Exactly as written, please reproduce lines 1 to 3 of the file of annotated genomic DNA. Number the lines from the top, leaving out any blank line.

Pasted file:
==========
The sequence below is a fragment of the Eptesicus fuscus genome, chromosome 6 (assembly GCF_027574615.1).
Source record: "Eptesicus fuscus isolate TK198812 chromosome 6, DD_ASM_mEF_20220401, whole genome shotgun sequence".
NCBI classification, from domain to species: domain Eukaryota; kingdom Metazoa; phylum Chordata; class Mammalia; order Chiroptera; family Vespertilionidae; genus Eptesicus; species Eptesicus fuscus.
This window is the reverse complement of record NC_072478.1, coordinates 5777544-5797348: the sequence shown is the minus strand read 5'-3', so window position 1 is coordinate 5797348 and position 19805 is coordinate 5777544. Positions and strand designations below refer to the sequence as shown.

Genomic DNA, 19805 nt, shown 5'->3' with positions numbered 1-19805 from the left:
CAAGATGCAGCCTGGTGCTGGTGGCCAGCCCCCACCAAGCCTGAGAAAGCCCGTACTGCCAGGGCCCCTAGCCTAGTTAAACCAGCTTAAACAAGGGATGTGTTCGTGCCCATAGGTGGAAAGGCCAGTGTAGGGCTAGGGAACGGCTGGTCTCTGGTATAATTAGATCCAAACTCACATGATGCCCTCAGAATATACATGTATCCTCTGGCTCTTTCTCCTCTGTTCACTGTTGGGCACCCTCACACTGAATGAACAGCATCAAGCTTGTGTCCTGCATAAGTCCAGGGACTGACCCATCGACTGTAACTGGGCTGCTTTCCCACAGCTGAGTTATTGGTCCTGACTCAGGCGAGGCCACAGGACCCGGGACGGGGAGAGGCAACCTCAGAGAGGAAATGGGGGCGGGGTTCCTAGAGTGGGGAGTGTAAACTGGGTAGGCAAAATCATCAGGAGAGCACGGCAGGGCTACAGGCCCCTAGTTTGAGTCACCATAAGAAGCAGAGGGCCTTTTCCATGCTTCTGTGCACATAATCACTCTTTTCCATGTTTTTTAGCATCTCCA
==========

The sequence below is a fragment of the Eptesicus fuscus genome, chromosome 6 (assembly GCF_027574615.1).
Source record: "Eptesicus fuscus isolate TK198812 chromosome 6, DD_ASM_mEF_20220401, whole genome shotgun sequence".
NCBI classification, from domain to species: domain Eukaryota; kingdom Metazoa; phylum Chordata; class Mammalia; order Chiroptera; family Vespertilionidae; genus Eptesicus; species Eptesicus fuscus.